On 13th October 2007, the Bangladeshi Students Association, together with the Student Union, the Dean of Students Office and the International Students Consortium at Boston University organized for a speech of Dr Yunus, the Nobel Peace Prize winning Economist. Here is the article from the university's student newsletter.
Dr Yunus speaks at
Muhammad Yunus, the Nobel Peace Prize winner whose economic practices have helped poor people start their own businesses around the world, told Boston University students they can help solve global issues by narrowing their focus in a visit to the University.
More than 1,300 people lined up to hear Yunus discuss how he combats world poverty as founder of the Grameen Bank, which gives credit to the Bangladeshi poor without requiring collateral, but instead relies on a system of mutual trust. The bank provides small-sized loans to 7.5 million borrowers and is considered the most successful bank in the world with a 98 percent loan-recovery rate.
"A good way to get involved in any issue is to take a little bite-size piece of the problem and try to solve it," said Yunus, who won the Nobel Prize in 2006 for his microfinance work. "It gives you confidence to try again and again, which creates a system."
Yunus, a Bangladeshi native, said he became inspired to relieve poverty in his country while teaching economics at a university there.
"You are teaching these beautiful, sophisticated theories in economics," Yunus said. "At the end of the day, you see the stark reality of the country and you wonder what good [economics] is. All those brilliant theories aren't useful in the situation around you."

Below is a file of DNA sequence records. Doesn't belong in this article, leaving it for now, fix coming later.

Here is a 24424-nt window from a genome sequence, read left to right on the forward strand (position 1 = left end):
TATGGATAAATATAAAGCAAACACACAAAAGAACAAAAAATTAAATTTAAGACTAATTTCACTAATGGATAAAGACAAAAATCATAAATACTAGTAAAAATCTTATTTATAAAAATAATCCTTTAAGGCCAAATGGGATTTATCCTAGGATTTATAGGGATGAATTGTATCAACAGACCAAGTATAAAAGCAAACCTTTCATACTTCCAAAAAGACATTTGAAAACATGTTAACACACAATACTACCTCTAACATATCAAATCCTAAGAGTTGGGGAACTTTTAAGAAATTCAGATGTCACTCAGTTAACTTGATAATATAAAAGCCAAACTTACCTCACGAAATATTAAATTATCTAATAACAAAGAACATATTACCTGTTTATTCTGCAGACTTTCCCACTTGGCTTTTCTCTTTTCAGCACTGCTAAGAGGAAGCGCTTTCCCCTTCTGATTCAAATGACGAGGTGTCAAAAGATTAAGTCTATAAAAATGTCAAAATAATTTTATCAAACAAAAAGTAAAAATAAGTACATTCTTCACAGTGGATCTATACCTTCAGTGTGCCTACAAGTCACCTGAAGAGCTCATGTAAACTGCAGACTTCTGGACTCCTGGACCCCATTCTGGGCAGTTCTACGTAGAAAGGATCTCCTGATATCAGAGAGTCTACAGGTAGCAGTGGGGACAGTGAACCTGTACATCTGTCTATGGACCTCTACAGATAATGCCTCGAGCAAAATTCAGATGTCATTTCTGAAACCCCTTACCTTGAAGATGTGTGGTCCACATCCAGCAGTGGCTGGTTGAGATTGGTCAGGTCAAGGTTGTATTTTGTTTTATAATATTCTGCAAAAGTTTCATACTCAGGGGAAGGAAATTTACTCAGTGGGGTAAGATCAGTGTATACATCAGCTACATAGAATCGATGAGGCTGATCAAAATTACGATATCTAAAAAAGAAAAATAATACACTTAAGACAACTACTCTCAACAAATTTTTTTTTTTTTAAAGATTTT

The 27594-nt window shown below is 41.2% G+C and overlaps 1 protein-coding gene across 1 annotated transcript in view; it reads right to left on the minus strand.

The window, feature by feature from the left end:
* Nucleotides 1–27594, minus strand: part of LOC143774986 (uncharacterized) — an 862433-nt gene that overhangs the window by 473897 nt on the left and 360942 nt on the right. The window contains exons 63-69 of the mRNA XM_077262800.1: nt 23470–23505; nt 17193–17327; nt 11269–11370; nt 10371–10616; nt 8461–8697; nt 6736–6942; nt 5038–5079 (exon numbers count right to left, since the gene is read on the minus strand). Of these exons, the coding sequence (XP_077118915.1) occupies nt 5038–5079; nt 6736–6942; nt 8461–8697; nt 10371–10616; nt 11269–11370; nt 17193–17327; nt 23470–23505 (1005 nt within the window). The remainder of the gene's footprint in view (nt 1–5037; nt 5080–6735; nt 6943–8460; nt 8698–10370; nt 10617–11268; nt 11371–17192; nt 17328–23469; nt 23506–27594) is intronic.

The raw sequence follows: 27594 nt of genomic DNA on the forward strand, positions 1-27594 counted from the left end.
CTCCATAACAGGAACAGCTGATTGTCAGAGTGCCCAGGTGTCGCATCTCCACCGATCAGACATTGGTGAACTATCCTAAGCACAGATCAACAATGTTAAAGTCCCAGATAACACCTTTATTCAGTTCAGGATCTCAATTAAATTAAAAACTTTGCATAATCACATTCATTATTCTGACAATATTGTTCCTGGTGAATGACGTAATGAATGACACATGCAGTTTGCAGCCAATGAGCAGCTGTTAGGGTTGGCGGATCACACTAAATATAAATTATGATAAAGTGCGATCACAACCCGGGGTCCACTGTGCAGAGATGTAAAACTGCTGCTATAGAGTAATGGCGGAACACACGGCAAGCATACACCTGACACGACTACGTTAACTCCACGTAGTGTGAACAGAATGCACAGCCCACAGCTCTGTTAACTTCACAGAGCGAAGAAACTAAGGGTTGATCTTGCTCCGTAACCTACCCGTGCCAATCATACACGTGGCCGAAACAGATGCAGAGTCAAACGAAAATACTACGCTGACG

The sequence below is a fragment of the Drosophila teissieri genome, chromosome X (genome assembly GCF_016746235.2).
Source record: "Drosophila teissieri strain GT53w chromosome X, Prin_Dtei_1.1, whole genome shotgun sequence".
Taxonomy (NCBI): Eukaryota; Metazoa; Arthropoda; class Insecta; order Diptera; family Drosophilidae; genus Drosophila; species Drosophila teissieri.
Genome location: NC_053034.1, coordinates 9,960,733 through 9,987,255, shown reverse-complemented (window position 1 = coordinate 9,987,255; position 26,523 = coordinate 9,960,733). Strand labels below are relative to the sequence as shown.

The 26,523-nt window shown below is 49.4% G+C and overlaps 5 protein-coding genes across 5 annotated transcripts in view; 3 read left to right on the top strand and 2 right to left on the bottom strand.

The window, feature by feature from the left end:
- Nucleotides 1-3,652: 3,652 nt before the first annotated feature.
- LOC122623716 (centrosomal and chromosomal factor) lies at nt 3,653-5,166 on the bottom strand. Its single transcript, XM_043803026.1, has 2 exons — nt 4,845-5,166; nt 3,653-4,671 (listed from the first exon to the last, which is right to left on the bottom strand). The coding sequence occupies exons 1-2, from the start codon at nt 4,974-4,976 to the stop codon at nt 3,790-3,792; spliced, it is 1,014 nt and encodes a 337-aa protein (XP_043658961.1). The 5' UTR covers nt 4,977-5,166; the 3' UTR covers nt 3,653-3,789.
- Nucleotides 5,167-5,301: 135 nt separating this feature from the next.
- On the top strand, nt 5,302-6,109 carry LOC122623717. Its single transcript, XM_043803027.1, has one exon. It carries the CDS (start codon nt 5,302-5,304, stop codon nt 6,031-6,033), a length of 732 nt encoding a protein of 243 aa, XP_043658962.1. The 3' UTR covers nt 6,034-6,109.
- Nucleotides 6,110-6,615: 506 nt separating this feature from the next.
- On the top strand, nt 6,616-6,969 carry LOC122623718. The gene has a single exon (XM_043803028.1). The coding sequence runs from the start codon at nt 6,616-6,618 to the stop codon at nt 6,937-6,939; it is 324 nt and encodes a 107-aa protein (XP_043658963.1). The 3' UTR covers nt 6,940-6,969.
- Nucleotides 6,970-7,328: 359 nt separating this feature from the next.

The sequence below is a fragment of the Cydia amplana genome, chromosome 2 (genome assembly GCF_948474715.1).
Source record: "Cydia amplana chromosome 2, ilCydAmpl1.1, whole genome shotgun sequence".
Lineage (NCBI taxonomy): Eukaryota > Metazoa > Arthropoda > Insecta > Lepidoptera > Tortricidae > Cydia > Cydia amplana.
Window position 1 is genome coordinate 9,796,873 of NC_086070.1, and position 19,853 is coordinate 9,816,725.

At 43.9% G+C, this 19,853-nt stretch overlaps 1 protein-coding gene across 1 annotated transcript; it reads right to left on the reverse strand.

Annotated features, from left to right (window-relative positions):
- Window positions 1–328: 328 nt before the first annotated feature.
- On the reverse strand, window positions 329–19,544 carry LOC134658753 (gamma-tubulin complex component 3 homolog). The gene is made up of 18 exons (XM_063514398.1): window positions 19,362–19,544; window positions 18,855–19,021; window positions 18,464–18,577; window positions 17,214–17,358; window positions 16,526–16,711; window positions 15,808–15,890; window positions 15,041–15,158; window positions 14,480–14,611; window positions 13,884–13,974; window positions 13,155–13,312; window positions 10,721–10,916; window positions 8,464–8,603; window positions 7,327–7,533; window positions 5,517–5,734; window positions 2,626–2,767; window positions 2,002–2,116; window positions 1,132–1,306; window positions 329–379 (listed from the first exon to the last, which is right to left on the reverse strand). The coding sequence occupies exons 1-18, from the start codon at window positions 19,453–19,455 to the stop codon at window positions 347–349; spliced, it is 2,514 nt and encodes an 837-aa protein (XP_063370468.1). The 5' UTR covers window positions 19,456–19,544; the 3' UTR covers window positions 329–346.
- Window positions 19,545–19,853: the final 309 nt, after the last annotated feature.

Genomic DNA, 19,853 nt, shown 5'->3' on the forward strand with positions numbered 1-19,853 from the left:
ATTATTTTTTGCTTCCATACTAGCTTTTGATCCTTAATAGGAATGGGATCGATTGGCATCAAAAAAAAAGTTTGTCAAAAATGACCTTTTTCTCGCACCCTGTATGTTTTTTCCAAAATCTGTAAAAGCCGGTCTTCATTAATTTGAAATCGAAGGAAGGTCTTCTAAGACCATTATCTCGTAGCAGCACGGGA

Yunus said he learned that 42 villagers had collectively owed $27 to moneylenders, a debt small by Western standards but hindering to the lives of the villagers. He lent the villagers the money and asked them to pay him back when they could.
"People began to look at me very strange, as if I had descended from heaven," Yunus said. "I thought, if for $27 you can become a god, why not do more?"
After two years fighting for government approval, Yunus set up a bank that eliminated collateral. He simultaneously gave millions of poor people the opportunity to generate their own income by setting up their own businesses, he said.
The bank has helped 64 percent of its borrowers cross the poverty line, and Yunus said he hopes all of them will pass it by 2016.
Yunus also encouraged the borrowers to let their children get an education, and now 100 percent of those children attend school.
"A new generation is coming from this," Yunus said. "These children will create a new wave."
The Bangladeshi Students Association, the Student Union, the Dean of Students Office and the International Students Consortium organized the event to educate and impassion students about the war on poverty.
"We asked ourselves, 'What can we do that'll really make a difference at BU and put a positive spotlight on Bangladesh?'" said BSA President Syed Hyat in an email. "We realized that inviting Dr. Yunus to speak about his innovative methods of alleviating poverty would do just that."
Many students said Yunus's simple plan represented ease in becoming involved in global issues.
"You just have to think about what you care about and find someone who's struggling," said School of Medicine post-graduate student Sridevi Ellickal.
Yunus's practices have spread to Zambia, Guatemala, India, China and Costa Rica. Queens, N.Y. will be Yunus's first venture in the United States.
"The problem is tough, but the solution is so simple," Yunus said.
The Daily Free Press, Student Newspaper of Boston University